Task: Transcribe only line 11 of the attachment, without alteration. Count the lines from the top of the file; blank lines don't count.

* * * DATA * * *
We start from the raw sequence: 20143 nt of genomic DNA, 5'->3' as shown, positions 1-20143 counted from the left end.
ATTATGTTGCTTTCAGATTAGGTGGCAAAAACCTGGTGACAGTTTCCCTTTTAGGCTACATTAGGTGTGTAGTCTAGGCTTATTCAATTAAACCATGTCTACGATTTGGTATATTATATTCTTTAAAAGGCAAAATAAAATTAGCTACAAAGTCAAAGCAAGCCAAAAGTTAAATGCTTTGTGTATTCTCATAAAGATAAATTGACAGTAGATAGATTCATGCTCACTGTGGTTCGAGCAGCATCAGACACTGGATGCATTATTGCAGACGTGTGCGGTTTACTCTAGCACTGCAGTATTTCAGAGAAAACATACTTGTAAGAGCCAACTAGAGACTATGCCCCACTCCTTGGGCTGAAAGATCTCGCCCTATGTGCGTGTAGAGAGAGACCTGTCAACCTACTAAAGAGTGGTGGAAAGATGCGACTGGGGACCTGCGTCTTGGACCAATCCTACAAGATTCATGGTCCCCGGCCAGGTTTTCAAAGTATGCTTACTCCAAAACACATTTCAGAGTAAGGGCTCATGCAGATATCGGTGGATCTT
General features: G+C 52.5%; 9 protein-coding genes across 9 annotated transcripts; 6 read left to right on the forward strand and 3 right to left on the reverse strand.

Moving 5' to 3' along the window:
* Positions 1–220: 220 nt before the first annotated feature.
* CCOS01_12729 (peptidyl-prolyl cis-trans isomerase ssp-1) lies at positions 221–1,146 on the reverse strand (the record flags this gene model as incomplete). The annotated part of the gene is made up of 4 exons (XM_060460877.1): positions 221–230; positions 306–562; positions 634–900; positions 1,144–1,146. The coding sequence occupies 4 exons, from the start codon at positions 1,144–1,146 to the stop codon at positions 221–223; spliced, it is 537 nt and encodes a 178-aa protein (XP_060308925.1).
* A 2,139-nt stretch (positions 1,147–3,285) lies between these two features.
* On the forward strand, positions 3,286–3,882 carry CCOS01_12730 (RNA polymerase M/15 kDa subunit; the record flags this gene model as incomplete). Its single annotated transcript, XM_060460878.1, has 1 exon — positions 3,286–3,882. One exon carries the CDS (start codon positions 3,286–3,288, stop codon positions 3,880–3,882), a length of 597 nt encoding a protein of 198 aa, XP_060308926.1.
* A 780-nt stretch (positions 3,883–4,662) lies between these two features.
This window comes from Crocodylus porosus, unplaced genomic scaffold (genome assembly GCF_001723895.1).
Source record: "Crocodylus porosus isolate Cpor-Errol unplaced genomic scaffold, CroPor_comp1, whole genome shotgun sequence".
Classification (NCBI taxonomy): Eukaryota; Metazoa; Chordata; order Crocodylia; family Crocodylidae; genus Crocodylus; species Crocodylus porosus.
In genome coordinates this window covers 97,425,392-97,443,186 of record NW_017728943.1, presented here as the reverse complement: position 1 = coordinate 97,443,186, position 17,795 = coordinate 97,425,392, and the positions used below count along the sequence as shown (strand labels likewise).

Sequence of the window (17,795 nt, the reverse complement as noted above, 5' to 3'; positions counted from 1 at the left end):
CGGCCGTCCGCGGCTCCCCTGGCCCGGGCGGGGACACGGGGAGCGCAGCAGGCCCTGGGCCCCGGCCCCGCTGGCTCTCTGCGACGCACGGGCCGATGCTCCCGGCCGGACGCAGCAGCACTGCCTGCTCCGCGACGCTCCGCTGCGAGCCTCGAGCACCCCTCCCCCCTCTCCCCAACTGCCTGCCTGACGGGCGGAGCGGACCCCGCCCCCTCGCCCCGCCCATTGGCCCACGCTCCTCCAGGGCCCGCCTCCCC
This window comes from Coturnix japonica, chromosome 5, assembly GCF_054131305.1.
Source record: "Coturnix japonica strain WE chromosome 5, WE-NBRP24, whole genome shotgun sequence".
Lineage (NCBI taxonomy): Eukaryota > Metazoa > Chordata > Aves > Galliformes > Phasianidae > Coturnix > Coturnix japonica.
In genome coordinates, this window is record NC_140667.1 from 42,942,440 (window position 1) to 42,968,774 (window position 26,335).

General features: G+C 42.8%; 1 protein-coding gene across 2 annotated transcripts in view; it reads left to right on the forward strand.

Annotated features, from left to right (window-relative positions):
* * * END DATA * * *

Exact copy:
Source record: "Crocodylus porosus isolate Cpor-Errol unplaced genomic scaffold, CroPor_comp1, whole genome shotgun sequence".